The man behind the quest was Vasco da Gama (1460-1524) – a devout Roman Catholic whose nightlong vigil in a Lisbon chapel before commending himself to the unsure waters had finally paid off. and if ‘Christians and spices’ were his twin pretext at the outset, da Gama’s successive visits to India, first in 1500 to set up a ‘factory’ or a trading base, then in 1502 to wreak havoc on the port and Arab trading vessels alike, proved that Portugal and its prime sailor had other things on their mind as well.
The Portuguese were probably here to stay, and da Gama was to earn himself the distinction of Governor of all Portuguese possessions in India in the twilight of his life.

While da Gamma paved the way for the Portuguese to India, Dom Alphonso D’Albuquerque (1495-1515) chalked out and consolidated Portugal’s trade routes to India during the sixteenth century.

¤ Portuguese Emerged As New Ruler

Albuquerque was an imperial rather than a commercial emissary of Portugal. Harnessing strategic ports mainly in the Persian Gulf, along the west coast of India and beyond, overrode the need to garner support of the local rulers. This drove him to capture Goa on the west coast of India in 1510, Melaka (Malacca) on the Malay peninsula in 1511, Hormuz at the opening of the Persian Gulf in 1515, Bassein in 1534, Daman and Diu in 1535 and Colombo in 1597. The series of offensives proved that the Portuguese were the new rulers of the roost.

Their mercantile and imperial strategies were paralleled by a drive to convert the masses to Roman Catholic Christianity. Temples disappeared from the Goan landscape to be replaced with churches, monasteries and seminaries. As the Portuguese Viceroy in India, Albuquerque encouraged mixed marriages with the intent of procuring fresh recruits, especially in the form of offsprings, to serve the Portuguese project in India and elsewhere.

However, with the rise of military, political and maritime mights like the Dutch and the English, History forced the Portuguese in India into the wings.

Unable to cast its net much further than Goa after being united to Spain, Portugal’s focus of interest shifted from India to more lucrative lands.

¤ The Arrival of Dutch

The Dutch sailed their ships eastward for the first time in 1595. However, their first stop was not India but Jakarta in Indonesia where they lost no time in establishing their monopoly over the spice trade. India was significant only insofar as it constituted part of the great Asian trade route that the Dutch had developed and that cut through Ceylon and Cape Town.

Even though in 1602, when the Dutch East India Company was chartered, the Dutch harboured no military ambitions about India, around 1605, a fleet of thirty-eight ships dispatched by the Dutch East India Company inflicted a crushing defeat on Portuguese ships off Johore and the Dutch wrested the fortress at Ambiona from Portuguese control. The unstoppable Dutch then went on to seize secret Portuguese maps and oceanic charts detailing the trade routes with India. These were soon to serve as guides to the eastern waters.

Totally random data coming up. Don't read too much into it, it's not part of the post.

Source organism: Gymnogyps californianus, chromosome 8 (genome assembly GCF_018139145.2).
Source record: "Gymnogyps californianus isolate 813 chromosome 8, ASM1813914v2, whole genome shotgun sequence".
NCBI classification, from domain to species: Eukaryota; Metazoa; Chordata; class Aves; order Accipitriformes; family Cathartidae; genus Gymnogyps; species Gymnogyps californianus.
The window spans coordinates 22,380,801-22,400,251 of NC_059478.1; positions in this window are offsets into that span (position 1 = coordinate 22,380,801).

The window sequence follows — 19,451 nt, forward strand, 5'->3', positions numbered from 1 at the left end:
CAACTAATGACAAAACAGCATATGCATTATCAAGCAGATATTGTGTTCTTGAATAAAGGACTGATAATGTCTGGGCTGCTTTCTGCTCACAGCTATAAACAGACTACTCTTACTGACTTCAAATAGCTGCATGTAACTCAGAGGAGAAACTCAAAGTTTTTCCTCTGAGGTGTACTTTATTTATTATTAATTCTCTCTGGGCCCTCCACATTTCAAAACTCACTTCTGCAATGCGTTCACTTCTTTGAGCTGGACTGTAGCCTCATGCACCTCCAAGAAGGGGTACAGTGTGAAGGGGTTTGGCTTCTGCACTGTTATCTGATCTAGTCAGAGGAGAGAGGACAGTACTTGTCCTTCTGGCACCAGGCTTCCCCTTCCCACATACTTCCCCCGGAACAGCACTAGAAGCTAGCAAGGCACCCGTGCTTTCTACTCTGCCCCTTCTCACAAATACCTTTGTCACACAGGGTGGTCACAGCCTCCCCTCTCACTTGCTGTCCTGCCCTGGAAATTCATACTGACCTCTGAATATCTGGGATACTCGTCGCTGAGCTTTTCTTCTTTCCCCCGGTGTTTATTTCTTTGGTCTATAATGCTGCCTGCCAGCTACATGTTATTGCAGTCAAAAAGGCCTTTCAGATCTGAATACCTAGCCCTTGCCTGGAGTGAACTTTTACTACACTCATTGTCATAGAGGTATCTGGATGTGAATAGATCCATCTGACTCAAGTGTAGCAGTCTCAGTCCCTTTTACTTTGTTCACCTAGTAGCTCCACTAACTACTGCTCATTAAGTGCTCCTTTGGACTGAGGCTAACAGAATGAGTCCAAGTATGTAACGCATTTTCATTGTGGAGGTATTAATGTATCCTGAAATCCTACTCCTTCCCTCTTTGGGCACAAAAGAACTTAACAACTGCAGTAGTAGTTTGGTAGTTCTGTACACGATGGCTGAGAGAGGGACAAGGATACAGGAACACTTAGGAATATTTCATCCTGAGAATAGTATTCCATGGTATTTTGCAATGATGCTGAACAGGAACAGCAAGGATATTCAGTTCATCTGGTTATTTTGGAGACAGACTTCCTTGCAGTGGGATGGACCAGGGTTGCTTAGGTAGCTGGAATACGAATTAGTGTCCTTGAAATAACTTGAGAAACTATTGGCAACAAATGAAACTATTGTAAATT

¤ Arrival of English

The English entered the East Indies almost as the same time as the Dutch. However, the English were quick to realise that the Dutch were unwilling to share their turf in the East Indies with them. The tenacity with which the Dutch refused to relent on the East Indies forced the British to turn to India. Spices in India abounded in the south but the trade monopoly of the local rulers and other Europeans had to be broken.

The British East India Company was established by the Royal Charter in 1600, and in course of time, the Protestant Dutch and English would embark upon the common project of eroding Catholic Spain and Portugal’s trade monopoly in the Indian Ocean.

It is interesting to note, however, that although the Dutch had their ‘factories’ in Cochin, Nagapatam and even up in Agra, they did not give the idea of military expansion in India much thought. The spice trade was rewarding and they were quite content with just that.

¤ French Also Making Forays Into India

The Dutch and the English were not the only nations to take an interest in India in those days.The seventeenth century also saw the French making forays into India. While the success stories of the Dutch and the British East India Companies were a motivating factor, the reasons for setting up the French East India Company were not mercantile.

The initial wave brought along men of letters, explorers, adventurers, missionaries et al. Jean Baptiste Tavernier and François Bernier’s vivid accounts of the Mughal kingdom and beyond went a long way in moulding Europe’s impressions about this distant, exotic and opulent land.

The French set up their first trading post in 1666 at Surat. The Sultan of Golconda then allowed them to set up another trading post in Masulipatam on the Coromandel Coast in 1669. In 1670, the Sultan gave the French land in Pondicherry. In the next two decades, the French obtained trading concessions in Bengal and Chandernagore, and established a post at Mahe on the Malabar coast of southwest India.

But the French East India Company did not turn out to be as prosperous as the Dutch and the British East India Companies.
Meanwhile, the British had made some important moves.